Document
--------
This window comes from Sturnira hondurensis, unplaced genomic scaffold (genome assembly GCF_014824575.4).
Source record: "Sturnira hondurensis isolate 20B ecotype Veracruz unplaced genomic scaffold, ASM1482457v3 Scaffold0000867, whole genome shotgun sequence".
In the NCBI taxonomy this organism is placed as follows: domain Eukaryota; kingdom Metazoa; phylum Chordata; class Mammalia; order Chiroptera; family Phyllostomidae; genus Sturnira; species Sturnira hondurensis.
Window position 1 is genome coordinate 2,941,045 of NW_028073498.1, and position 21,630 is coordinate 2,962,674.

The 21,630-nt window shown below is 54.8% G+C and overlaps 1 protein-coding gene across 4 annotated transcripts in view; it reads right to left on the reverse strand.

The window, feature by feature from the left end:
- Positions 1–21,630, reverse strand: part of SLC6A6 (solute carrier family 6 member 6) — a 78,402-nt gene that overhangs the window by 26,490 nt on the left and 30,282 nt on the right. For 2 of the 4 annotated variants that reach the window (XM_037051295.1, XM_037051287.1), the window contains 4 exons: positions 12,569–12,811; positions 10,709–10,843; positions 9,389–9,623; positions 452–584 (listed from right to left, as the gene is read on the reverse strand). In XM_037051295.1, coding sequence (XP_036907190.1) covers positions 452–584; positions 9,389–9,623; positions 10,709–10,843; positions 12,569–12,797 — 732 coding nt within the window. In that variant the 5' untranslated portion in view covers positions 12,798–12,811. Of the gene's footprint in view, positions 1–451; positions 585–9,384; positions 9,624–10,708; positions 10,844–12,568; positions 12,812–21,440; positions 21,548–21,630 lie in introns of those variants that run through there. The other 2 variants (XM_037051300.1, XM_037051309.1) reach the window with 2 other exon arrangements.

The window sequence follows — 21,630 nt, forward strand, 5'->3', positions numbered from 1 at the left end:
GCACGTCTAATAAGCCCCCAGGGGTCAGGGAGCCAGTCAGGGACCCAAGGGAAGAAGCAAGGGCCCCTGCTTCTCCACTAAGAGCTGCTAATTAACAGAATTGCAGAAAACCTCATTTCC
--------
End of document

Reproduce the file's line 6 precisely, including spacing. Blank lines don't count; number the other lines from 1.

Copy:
The window, feature by feature from the left end: